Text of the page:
Senior Lindsey Friessnig, who has participated for three years, said, “It’s a way for me to integrate service into my Gonzaga routine. By spending a few hours a week with my fellow mentors and mentees, it has demonstrated how easy it is to take a step back from life in college and to do something for others. It has also been an opportunity to learn about social justice issues that impact our schools and communities.”

Student teams do homework and educational games together. One Saturday a month, students and mentees do activites, such as trips to a skating rink or apple picking at Green Bluff.

“Three years ago, I met my bouncy, bright-eyed mentee and had no idea what to expect,” Lindsey said.  She has found consistency crucial:  “Always being there when I say I will is a little act that goes a long way and establishes trust,” she said.

Other mentoring programs offered are Student Mentoring in Life and Education (SMILE), building self-esteem; Earthbound, teaching sustainability, and Zag Study Buddies, doing tutoring and academic mentoring.

Another popular program is Mission:Possible, a service-immersion program that sends students during spring break across the country for a week of community service and mission to such cities as Portland, Ore., Denver, Colo., Tacoma, Wash., and  San Francisco, Calif.

Student leaders and a faculty member run Mission:Possible. The small group setting supports bonding, and trips introduce the four pillars of the Jesuit Volunteer Corps—simplicity, spirituality, service and community.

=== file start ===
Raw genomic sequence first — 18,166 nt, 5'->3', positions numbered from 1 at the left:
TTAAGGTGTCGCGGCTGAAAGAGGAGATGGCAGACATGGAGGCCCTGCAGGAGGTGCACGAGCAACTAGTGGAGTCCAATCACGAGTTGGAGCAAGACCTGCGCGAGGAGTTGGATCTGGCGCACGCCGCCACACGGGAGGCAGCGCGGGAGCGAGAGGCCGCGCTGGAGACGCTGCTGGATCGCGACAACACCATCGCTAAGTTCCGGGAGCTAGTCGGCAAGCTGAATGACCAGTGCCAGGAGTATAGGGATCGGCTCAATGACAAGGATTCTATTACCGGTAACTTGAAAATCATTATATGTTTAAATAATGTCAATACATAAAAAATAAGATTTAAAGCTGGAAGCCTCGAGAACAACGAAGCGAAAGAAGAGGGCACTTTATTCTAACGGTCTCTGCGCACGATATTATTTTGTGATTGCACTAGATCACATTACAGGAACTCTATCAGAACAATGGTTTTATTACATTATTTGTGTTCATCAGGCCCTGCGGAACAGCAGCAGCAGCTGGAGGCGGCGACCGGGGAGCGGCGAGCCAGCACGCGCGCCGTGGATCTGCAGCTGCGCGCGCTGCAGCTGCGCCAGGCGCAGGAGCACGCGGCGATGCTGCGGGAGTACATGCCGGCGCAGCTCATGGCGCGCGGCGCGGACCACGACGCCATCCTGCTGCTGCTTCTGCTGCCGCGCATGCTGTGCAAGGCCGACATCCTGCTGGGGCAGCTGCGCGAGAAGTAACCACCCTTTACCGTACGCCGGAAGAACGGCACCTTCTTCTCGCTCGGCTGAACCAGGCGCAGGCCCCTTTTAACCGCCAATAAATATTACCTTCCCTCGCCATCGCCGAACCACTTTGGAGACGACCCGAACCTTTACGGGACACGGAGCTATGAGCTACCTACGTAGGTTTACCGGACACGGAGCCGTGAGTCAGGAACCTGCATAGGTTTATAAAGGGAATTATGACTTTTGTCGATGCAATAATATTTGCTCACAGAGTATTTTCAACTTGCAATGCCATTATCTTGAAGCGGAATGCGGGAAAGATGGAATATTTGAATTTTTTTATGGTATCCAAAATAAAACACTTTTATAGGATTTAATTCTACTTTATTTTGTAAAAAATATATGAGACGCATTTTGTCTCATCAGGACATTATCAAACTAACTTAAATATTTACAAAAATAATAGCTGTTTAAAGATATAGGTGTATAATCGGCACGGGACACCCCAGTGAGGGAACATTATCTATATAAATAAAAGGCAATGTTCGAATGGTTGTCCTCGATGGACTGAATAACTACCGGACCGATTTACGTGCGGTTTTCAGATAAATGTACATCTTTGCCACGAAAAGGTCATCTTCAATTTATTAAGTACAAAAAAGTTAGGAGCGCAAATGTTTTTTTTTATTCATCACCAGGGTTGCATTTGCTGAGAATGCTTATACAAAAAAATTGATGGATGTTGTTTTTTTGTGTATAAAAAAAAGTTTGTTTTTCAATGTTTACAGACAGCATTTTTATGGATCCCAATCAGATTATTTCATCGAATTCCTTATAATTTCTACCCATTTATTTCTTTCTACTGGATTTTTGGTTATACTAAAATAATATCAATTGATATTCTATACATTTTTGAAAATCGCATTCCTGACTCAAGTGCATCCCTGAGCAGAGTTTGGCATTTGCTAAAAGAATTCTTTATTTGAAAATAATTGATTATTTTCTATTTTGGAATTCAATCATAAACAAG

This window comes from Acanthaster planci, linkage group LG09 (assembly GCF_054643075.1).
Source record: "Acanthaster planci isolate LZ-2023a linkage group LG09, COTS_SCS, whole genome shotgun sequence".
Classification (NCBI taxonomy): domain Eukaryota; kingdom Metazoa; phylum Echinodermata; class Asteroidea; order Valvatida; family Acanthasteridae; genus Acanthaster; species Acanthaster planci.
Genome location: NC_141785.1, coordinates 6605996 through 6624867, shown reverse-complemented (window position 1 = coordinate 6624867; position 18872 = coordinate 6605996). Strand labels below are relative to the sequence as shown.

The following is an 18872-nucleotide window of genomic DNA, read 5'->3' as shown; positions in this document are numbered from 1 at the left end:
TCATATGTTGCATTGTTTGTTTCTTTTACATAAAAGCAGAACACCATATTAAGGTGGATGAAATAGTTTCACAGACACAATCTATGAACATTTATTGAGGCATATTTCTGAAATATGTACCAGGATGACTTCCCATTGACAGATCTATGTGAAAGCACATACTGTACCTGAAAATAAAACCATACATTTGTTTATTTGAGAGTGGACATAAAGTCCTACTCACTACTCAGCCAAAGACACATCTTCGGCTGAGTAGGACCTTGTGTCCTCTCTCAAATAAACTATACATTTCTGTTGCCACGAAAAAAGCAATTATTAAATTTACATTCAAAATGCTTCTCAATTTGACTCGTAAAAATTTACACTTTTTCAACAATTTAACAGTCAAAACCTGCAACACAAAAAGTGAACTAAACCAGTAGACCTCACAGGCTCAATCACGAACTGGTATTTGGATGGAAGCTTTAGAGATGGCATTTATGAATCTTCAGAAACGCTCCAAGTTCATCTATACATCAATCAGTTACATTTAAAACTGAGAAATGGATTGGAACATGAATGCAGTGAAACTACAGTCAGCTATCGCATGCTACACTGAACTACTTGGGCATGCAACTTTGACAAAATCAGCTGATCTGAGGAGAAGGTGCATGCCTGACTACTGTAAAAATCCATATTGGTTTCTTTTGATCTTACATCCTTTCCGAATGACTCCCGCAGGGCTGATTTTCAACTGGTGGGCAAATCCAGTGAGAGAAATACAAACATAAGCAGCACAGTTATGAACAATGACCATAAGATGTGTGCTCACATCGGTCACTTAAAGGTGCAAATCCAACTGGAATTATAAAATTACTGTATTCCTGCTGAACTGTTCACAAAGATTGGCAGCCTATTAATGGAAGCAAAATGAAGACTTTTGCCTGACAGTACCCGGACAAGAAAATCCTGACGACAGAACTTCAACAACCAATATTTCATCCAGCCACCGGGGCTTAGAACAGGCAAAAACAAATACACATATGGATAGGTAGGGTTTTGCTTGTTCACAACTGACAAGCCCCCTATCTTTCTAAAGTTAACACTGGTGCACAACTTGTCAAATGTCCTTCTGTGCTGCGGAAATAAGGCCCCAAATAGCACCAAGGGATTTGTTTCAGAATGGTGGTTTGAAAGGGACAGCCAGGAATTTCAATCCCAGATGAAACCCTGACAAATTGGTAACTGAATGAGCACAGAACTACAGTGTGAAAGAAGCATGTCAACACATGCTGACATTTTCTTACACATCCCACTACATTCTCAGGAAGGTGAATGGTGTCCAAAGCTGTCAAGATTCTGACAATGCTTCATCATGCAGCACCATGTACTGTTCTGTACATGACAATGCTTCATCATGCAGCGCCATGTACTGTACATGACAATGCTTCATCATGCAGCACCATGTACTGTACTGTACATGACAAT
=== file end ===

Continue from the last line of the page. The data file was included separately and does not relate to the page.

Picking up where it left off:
CCASL also offers an Spring Break Spokane, in which students serve in the local area, reaching out to those in their backyard to address issues of this community.

Todd said  student slots for Mission:Possible filled up within four hours this past year.

Many students do Mission: Possible three or four times, he said. Based on feedback, CASSL finds that the most impact is from immersion trips.

For example, the pre-orientation Reality Camp draws 40 incoming freshman to campus early for a night and day of service at the House of Charity, a night on campus, one in the woods and the last night on campus, so they are immersed in Spokane and come to know their neighbors, he said.

Reality Camp also emphasizes the Jesuit pillars.